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The goal is to show, not tell...

With two rings on her middle finger and one on each of the three fingers to each side, Mary wore far more jewelry than tradition required, but the emerald band on her outer thumb and rose crest on her second pinky were both sentimental. She would feel naked without them.

...so try to describe the difference while conveying something else of value to the reader. In this case, I'm showing the reader that Mary has seven fingers while implying to them how important her jewelry (and appearance in general) is to her.

3

You can also tell about such features by having a walk-on character with a deformity or amputation. I have met at least four people missing one or more fingers, or with a half finger. Check out this link of disabled politicians (in the US, but also elsewhere):

https://en.wikipedia.org/wiki/List_of_physically_disabled_politicians#United_States

So you can have a bartender, delivery guy, messenger, store clerk, etc missing a finger, and your MC observes that:

Joe thought the worker was holding the hammer oddly, then realized he only had six fingers: The inner thumb was amputated near the bottom knuckle, and he had a weaker grip on it. Probably a work accident, he thought. It wasn't the first person he'd seen that lost a finger or three to a circular saw.

This kind of surprise or shock or 'resolved confusion' is related to conflict, or internal conflict, a puzzle to solve for an observant character. It lets you impart information, show him to be observant and a problem solver, even though the 'problem' has nothing to do with the plot; it is a character trait.

Similar to humor, it can show a character thinks out of the box, is not relentlessly serious, etc. That might not impact directly on the plot, but it can help readers relate better to the character.

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Troll mom was pleasantly surpised by a 49-niner party given to her by her husbands, she earned this title by having 7 children with 7 fingers each, perfectly healthy children I must say.

—from one great book that have never been written

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All the answers you received are great. From your MC's POV when he first sees someone with seven fingers, you could just say: The Main Character watched the man close the distance between them. When he was close enough, the MC noticed the man's hands. No, not an Earth human but a Tzor alien, the MC realized. Tzors looked like Earth humans and only the 2 extra fingers on each hand showed their true nature. Which, after their planet Tzor was destroyed with a nuclear bomb, made them blend in with humans far easier. The Tzor raised one hand and closed the three middle fingers in the traditional greeting of his people.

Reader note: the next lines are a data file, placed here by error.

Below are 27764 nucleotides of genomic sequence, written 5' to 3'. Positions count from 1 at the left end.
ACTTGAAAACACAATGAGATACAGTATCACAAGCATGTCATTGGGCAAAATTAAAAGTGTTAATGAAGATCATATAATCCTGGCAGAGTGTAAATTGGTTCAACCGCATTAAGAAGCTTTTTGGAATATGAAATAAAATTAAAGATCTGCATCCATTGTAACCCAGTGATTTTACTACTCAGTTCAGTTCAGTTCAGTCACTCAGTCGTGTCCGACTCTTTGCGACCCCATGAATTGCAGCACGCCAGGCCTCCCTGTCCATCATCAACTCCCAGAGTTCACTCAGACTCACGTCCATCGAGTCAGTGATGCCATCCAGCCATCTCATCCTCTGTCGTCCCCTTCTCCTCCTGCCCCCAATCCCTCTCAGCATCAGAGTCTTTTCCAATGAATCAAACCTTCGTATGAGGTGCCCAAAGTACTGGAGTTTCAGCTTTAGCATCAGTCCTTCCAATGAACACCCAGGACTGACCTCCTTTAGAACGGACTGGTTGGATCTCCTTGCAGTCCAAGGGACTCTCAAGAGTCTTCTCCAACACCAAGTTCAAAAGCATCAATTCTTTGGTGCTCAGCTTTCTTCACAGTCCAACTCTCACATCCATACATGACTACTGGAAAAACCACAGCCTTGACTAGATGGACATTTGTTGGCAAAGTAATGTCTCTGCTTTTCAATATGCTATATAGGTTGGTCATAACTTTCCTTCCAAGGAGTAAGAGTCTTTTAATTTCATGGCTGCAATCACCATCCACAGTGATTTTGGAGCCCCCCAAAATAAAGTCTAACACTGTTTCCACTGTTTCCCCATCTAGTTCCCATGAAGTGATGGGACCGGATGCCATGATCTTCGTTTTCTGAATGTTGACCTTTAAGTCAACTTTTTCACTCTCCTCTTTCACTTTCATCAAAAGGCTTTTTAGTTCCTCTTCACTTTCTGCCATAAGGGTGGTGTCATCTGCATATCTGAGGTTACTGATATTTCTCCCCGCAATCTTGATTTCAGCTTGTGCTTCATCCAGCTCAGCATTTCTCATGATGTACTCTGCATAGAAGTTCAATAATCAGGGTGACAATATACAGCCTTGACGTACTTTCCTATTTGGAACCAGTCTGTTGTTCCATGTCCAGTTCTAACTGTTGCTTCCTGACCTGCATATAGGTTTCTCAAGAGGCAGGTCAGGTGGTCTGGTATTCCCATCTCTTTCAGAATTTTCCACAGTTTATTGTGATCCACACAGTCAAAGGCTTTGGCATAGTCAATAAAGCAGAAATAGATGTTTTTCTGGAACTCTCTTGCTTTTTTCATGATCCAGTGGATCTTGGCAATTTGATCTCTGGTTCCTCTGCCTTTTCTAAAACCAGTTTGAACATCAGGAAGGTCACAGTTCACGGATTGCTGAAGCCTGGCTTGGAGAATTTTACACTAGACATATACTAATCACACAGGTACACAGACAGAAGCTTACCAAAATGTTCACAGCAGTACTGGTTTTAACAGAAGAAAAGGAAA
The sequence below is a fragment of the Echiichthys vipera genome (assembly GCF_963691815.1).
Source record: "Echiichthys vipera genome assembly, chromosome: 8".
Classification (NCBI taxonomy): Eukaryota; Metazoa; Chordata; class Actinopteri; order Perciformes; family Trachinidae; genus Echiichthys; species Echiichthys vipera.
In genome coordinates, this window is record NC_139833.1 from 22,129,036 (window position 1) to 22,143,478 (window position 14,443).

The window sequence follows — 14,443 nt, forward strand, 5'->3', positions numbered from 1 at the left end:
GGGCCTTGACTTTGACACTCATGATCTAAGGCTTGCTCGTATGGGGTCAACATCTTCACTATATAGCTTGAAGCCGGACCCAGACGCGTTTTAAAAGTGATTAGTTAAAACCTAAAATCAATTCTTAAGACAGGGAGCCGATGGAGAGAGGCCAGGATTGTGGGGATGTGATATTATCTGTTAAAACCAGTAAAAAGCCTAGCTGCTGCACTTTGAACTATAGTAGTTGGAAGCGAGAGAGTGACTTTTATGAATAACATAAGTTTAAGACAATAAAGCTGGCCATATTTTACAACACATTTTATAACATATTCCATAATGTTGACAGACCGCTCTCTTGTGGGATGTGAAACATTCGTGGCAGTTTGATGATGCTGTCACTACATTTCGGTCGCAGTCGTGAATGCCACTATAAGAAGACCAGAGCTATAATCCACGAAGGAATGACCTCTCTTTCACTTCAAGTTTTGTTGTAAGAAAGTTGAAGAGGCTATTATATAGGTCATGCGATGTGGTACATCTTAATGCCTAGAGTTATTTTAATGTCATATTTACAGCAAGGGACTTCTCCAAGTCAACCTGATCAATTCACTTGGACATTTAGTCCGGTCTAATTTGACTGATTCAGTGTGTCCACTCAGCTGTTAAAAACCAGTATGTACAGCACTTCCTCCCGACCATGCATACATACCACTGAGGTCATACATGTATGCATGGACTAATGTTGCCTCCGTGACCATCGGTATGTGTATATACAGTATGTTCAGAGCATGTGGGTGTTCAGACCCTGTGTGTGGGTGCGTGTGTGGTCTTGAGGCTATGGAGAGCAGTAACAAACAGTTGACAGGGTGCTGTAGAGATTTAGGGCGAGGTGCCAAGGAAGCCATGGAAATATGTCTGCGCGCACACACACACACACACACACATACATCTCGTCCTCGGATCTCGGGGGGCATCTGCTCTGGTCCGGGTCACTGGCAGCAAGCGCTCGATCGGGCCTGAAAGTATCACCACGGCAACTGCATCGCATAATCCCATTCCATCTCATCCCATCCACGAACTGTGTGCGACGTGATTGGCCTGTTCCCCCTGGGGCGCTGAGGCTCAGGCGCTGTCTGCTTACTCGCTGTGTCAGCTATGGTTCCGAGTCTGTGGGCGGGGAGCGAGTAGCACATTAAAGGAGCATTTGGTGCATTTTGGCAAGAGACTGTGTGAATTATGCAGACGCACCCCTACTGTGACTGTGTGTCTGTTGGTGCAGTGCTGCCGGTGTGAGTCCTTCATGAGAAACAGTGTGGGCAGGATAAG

See how short this is. But we know several things: that Tzors lost their planet, they look like humans, have seven fingers, live with humans and have a gesture all their own. You don't need to write a whole chapter just to show them and their seven fingers. Narrate the points when the need arises during the novel and let the flow of the story guide you.

Edit: Michael Richardson, you're right. I didn't understand it. My bad. I apologize. But I don't think it's as hard as you say. If the author starts describing the new character like he would describe a normal one, and keep with the details throughout the story, it will appear normal to the readers in the end. Maybe (I'm going to keep Tzor): The MC watched his friend, Tzor, approach. He waved at him in the gesture they had used since they were kids, with the first three fingers closed and the seventh one slightly bent. Tzor would understand it. He was more like a brother to him. They were born on the same day and had lived next to each other all their lives.

Tzor used the same gesture to wave back with not just one, but three arms. The MC grinned. He was relieved to see his seven foot, green haired friend back safe from war and his usual funny self.

Continuing along the same vein through the whole story, won't make the characters sound abnormal with 6 arms and seven fingers.

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    This can work when you have an "earth-normal" human to compare to. The OP seems to want a new normal, where everyone has 7 fingers, which is more difficult to subtly portray. – Michael Richardson Nov 20 '17 at 15:04